Peanut Allergy: How Much Peanut is Too Much?
By Michael Goldman, M.D.
Peanuts are one of the most common foods to cause allergic reactions in both children and adults and are the most common cause of fatal food allergic reactions. In peanut allergic individuals, accidental ingestion of peanut products can produce any or all of the following symptoms: hives, itching or swelling of the mouth and throat, tightening of the throat, sneezing, chest tightness, cough, shortness of breath, stomach upset, vomiting, drop in blood pressure, loss of consciousness, and even death.
Once the diagnosis of peanut allergy has been made (by a history of a reaction and/or confirmed by allergy testing), the mainstay of treatment is avoidance. If an accidental ingestion occurs, experts recommend rapid treatment with early use of epinephrine to prevent drastic outcomes. Each peanut allergic individual should have an action plan developed with his/her physician in case of accidental peanut ingestion.
The question many parents, caregivers and peanut allergic individuals themselves want to know is "how much peanut is too much?" The short answer is that any amount is too much. Microscopic quantities of peanuts may be enough to produce a reaction in some individuals. It is important to read all ingredients and to avoid obvious sources of peanut protein such as peanut butter and peanut flour. It is equally important to avoid "hidden" sources of peanuts as in baked goods, candies and certain ethnic foods (Thai, Vietnamese, Chinese and Mexican) that tend to use peanuts, peanut butter or peanut flour as ingredients in many dishes. Do not forget about cross-contamination of other foods with peanut protein. The jelly jar that is used with a knife containing peanut butter may contain enough peanut to produce a reaction.
Two recent studies published last year in the Journal of Allergy and Clinical Immunology underscore how small quantities of peanut protein can produce a reaction. In the first, twelve adult peanut allergic individuals were given capsules with increasing amounts of peanuts. One patient reacted to 16 mg of defatted peanut, which is equivalent to 1/27 of a peanut. The other eleven patients reacted to between 100 and 4000mg of defatted peanut (1/4 to 9 peanuts). However, since the peanuts were in capsules, they bypassed contact with the mouth and throat and so probably did not simulate the typical peanut ingestion.
The second study was a closer approximation of "real life" ingestion. Fourteen peanut allergic individuals were given increased amounts of peanut protein in the form of peanut flour mixed in rice pudding. Three patients reported mild symptoms (warm feeling in the throat, lip tingling) at 0.1 to 0.25 mg of peanut protein. By my calculations, this is approximately equivalent to eating 1/2000th to 1/800th of a peanut. Five other patients had similar symptoms after ingesting 1 to 10 mg doses of peanut protein (1/200th to 1/20th of a peanut). One patient had lip swelling, hives, vomiting and wheezing after ingesting a total of 9 mg of peanut protein (~1/20th of a peanut). Five patients had no reactions after eating 90 mg of peanut protein (one-half of a peanut), the maximum dose in this study, suggesting that higher doses would be required to induce their symptoms.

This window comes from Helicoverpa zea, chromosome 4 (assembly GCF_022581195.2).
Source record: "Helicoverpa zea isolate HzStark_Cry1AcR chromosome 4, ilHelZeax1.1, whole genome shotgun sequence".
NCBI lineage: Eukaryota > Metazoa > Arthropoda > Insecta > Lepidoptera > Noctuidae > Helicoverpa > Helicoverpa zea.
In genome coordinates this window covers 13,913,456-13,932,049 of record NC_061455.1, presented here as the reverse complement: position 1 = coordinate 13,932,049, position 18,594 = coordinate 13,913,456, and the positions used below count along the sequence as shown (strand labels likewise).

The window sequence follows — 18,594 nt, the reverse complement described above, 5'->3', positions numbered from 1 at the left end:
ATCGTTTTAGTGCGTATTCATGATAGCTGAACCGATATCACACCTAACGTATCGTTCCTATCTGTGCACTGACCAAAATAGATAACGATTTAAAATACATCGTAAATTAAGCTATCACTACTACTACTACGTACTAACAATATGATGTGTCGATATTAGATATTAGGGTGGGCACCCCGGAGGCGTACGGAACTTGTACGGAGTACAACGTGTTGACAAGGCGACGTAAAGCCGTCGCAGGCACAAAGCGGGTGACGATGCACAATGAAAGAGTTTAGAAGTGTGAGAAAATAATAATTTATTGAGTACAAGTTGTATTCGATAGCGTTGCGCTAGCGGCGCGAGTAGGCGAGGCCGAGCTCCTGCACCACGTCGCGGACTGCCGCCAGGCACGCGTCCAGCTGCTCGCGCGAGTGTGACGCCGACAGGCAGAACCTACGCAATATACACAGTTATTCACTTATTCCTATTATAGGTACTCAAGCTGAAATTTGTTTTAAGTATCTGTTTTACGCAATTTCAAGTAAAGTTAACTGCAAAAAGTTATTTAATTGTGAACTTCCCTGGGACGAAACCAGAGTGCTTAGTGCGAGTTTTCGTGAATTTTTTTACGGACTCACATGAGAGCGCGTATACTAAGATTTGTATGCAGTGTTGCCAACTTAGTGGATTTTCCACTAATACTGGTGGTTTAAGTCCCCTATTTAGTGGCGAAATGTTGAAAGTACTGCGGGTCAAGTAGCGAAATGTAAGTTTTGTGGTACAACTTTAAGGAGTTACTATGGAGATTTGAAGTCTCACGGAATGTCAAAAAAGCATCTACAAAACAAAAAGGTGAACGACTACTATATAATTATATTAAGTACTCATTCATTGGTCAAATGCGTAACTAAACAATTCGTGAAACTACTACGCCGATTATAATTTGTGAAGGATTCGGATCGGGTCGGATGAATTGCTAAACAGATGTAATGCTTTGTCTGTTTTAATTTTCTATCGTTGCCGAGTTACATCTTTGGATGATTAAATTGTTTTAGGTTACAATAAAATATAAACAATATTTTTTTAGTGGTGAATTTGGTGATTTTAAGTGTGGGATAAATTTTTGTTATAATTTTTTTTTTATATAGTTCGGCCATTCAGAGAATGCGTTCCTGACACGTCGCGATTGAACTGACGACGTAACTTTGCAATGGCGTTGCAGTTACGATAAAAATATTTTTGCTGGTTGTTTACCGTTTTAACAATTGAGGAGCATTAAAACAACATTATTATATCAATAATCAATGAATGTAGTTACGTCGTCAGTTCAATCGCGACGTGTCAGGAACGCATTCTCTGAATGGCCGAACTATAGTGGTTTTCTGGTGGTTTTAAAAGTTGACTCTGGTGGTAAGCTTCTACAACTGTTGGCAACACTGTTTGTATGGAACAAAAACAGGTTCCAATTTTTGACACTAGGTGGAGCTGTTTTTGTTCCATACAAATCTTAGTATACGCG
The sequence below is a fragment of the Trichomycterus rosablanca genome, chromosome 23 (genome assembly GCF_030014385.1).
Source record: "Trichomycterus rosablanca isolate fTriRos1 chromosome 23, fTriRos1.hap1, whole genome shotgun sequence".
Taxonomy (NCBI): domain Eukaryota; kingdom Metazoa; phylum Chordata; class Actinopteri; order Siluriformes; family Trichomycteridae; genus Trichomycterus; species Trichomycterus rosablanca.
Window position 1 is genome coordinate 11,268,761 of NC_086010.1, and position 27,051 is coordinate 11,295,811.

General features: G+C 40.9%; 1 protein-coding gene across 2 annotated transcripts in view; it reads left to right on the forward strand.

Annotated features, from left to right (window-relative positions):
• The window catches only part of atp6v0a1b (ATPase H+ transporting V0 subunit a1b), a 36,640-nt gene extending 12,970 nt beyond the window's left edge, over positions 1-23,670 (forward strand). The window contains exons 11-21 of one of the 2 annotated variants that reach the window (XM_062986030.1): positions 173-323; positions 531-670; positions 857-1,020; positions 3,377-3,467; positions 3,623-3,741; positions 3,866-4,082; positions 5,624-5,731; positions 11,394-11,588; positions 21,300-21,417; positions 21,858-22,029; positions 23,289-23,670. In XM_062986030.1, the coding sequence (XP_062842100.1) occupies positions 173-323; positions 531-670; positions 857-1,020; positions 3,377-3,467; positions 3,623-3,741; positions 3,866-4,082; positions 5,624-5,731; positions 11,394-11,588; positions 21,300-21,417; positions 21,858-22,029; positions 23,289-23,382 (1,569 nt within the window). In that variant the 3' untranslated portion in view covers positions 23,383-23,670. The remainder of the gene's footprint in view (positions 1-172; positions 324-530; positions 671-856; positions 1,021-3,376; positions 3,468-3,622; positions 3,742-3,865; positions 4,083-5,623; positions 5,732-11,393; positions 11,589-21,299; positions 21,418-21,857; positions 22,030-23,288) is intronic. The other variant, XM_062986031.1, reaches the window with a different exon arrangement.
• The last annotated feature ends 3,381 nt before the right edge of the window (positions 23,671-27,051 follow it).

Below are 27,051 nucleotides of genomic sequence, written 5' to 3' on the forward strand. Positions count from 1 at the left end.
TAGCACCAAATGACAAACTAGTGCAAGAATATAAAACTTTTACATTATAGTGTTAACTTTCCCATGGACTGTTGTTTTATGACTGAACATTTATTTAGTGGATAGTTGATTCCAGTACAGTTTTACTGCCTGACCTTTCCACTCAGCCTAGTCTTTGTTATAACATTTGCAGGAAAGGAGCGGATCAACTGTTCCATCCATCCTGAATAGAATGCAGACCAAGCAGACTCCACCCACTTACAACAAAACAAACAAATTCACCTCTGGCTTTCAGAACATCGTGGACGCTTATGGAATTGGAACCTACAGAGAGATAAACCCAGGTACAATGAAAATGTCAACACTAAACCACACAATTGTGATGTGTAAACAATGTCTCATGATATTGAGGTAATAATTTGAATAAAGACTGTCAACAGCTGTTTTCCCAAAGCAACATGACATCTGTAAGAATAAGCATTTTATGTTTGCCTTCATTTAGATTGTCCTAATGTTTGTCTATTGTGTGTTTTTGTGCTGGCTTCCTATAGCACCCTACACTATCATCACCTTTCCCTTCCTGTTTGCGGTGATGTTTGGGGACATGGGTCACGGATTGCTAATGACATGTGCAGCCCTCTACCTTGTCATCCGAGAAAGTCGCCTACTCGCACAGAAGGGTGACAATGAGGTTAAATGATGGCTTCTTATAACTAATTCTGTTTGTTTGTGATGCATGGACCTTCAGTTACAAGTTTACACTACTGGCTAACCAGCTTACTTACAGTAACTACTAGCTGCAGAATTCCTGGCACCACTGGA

What conclusions can we make from these two studies? First, minute quantities of peanut can produce symptoms. Second, the higher the dose ingested the more likely a reaction. Finally smaller quantities ingested by a single individual may produce milder symptoms while larger quantities are more likely to produce severe symptoms. However, these "larger quantities" can still be a fraction of a single peanut. I never recommend taking a "test bite" of a cake or candy for that one small bite may have dire consequences.
Careful avoidance of all potential sources of peanut protein is essential to prevent a reaction. However, accidents are likely to occur. In a study of 32 peanut allergic individuals at the National Jewish Center for Respiratory Diseases, three-fourths had accidentally eaten peanuts in the previous five years, with one-half in the preceding year. It is vitally important that all peanut allergic patients have an action plan in place to deal quickly with such an accidental ingestion. Most (if not all) peanut allergic patients should have epinephrine (EPIPEN, EPIPEN-Jr., Anakit) readily available to treat these potentially life threatening reactions. For peanut allergic children, caregivers (parents, grandparents, teachers, school nurses and babysitters, etc.) need to be aware of the seriousness of the condition and instructed what to do if an accidental ingestion occurs. It is my firm belief that all fatal reactions to food allergies can be prevented with careful avoidance and rapid use of epinephrine for accidental ingestion. You should discuss your specific action plan with your physician.
(Dr. Goldman is an Instructor of Medicine at Johns Hopkins University in the Division of Allergy and Clinical Immunology and Clinical Assistant Professor of Allergy/Immunology at the University of Maryland. He is the Medical Advisor for the Maryland Food Allergy and Asthma Network, an AAFA-MD Educational Support Group. Dr. Goldman is also in private allergy practice in Columbia and Baltimore and is the father of a four-year-old son with severe peanut and fish allergies.)
The original article was printed by the Asthma & Allergy Foundation of America, Maryland Chapter in their April/May 98 Newsletter. Used by permission.